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He opened the door of one of the presses—the press from the side of which the surplices were hanging—and produced a large volume bound in greasy brown leather. I was struck by the insecurity of the place in which the register was kept. The door of the press was warped and cracked with age, and the lock was of the smallest and commonest kind. I could have forced it easily with the walking-stick I carried in my hand.

"Is that considered a sufficiently secure place for the register?" I inquired. "Surely a book of such importance as this ought to be protected by a better lock, and kept carefully in an iron safe?"

"Well, now, that's curious!" said the clerk, shutting up the book again, just after he had opened it, and smacking his hand cheerfully on the cover. "Those were the very words my old master was always saying years and years ago, when I was a lad. 'Why isn't the register' (meaning this register here, under my hand)— 'why isn't it kept in an iron safe?' If I've heard him say that once, I've heard him say it a hundred times. He was the solicitor in those days, sir, who had the appointment of vestry-clerk to this church. A fine hearty old gentleman, and the most particular man breathing. As long as he lived he kept a copy of this book in his office at Knowlesbury, and had it posted up regular, from time to time, to correspond with the fresh entries here. You would hardly think it, but he had his own appointed days, once or twice in every quarter, for riding over to this church on his old white pony, to check the copy, by the register, with his own eyes and hands. 'How do I know?' (he used to say) 'how do I know that the register in this vestry may not be stolen or destroyed? Why isn't it kept in an iron safe? Why can't I make other people as careful as I am myself? Some of these days there will be an accident happen, and when the register's lost, then the parish will find out the value of my copy.' He used to take his pinch of snuff after that, and look about him as bold as a lord. Ah! the like of him for doing business isn't easy to find now. You may go to London and not match him, even THERE. Which year did you say, sir? Eighteen hundred and what?"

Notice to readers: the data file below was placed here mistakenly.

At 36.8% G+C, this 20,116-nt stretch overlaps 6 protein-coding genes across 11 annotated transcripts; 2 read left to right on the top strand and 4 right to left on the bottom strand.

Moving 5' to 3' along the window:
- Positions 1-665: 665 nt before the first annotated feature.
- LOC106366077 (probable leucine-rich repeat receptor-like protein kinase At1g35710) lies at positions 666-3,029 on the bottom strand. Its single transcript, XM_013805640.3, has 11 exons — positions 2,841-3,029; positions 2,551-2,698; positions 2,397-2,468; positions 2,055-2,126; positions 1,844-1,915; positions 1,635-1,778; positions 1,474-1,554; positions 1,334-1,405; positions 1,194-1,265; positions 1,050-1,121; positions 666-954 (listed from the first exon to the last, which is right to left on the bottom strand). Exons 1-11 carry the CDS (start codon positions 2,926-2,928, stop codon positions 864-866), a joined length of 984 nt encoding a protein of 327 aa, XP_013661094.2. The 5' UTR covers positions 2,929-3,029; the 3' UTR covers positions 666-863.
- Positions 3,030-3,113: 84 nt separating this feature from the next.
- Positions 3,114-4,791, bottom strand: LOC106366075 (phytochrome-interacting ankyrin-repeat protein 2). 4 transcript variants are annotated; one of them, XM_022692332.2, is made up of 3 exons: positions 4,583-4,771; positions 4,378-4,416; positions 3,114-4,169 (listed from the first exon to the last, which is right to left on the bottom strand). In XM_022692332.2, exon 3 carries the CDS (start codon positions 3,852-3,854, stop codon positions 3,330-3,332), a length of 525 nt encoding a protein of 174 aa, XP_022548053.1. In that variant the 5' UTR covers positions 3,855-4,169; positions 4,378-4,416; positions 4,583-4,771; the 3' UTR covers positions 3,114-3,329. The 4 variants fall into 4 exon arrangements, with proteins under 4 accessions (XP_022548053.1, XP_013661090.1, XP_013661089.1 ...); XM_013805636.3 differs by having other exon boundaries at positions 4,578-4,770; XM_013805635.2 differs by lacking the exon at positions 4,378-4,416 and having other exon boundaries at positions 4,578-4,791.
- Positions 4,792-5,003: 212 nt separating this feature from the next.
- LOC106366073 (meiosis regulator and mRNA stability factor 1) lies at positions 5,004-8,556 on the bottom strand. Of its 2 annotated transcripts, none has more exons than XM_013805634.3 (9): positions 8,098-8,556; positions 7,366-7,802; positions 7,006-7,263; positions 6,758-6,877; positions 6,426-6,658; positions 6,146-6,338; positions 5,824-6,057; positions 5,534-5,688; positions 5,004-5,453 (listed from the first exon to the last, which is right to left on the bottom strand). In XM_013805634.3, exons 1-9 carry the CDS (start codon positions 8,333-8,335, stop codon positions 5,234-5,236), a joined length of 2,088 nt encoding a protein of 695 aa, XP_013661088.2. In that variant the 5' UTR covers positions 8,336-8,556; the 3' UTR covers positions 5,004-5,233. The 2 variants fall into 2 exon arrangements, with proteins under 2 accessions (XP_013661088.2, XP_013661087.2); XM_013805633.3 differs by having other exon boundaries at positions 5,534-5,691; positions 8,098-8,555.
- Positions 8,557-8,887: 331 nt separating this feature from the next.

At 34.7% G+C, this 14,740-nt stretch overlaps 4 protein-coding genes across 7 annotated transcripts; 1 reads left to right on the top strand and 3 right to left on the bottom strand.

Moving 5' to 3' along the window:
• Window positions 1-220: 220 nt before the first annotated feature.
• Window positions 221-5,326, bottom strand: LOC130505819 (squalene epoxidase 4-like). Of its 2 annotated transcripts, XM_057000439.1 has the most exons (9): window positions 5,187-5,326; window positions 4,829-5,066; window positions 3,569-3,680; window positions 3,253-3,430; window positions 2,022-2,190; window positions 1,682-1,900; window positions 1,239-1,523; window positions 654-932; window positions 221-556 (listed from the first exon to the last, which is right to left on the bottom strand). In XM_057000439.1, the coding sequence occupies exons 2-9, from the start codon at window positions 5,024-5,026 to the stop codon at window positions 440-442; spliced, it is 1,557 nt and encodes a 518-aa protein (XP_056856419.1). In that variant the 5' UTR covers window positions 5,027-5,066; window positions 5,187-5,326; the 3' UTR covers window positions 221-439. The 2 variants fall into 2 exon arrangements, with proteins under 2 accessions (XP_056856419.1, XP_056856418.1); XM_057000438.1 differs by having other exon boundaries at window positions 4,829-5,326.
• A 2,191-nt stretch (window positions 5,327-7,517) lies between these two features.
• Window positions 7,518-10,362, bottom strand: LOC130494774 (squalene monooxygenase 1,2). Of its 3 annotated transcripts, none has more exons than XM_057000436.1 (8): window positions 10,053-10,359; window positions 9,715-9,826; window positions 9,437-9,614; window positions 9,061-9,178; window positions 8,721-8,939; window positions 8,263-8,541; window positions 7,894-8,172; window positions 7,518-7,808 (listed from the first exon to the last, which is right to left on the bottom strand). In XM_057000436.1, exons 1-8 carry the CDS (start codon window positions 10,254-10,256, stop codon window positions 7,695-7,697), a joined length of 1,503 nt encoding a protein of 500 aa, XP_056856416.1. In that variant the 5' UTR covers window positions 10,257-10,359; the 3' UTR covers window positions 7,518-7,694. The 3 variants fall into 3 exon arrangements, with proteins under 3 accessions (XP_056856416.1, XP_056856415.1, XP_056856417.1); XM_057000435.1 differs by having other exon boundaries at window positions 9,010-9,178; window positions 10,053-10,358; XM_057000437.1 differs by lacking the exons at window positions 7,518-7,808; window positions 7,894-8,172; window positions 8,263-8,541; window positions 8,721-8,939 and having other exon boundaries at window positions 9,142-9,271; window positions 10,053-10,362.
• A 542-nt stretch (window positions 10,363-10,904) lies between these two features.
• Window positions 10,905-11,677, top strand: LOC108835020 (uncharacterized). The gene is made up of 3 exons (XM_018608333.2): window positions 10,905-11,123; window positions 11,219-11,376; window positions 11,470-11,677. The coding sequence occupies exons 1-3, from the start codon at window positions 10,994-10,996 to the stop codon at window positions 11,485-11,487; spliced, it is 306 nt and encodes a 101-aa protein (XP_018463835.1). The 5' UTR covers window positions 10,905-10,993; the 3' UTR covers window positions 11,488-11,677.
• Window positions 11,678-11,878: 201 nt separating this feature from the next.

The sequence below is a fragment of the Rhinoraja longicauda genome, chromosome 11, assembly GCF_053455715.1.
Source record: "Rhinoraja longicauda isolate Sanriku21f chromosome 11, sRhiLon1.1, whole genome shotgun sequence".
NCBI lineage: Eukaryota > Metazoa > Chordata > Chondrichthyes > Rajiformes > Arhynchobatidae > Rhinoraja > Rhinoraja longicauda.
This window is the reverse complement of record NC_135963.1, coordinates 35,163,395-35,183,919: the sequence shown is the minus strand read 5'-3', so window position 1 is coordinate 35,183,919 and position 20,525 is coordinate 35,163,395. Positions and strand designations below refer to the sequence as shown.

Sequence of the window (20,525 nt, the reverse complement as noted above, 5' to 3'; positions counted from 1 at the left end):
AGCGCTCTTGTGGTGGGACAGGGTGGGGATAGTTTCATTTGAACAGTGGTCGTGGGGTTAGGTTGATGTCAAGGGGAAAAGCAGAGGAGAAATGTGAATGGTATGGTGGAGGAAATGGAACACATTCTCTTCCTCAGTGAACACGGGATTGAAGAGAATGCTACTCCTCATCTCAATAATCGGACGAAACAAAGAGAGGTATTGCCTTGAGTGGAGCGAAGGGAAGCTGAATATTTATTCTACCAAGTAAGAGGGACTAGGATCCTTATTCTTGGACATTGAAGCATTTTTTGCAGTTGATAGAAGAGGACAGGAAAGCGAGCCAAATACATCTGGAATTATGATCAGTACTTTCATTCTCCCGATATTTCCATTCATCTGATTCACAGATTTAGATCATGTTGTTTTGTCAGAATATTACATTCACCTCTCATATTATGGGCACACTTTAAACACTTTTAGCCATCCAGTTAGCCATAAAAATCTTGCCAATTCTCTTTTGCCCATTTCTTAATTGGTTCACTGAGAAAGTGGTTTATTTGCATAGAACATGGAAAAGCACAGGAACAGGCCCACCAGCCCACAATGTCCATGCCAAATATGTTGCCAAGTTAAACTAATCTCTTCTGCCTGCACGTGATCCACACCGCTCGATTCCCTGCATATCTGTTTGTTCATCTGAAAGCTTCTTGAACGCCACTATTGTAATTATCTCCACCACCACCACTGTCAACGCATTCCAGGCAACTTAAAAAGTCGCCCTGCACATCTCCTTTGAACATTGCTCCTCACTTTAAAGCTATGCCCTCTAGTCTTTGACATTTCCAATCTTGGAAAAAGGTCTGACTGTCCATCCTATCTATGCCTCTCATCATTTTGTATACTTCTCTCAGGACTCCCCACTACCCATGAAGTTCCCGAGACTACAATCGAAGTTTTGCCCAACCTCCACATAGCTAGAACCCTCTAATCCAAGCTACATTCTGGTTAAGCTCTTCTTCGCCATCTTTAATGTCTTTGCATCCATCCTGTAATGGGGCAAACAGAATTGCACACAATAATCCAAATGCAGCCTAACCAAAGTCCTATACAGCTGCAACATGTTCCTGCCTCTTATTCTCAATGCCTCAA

"Eighteen hundred and four," I replied, mentally resolving to give the old man no more opportunities of talking, until my examination of the register was over.

The clerk put on his spectacles, and turned over the leaves of the register, carefully wetting his finger and thumb at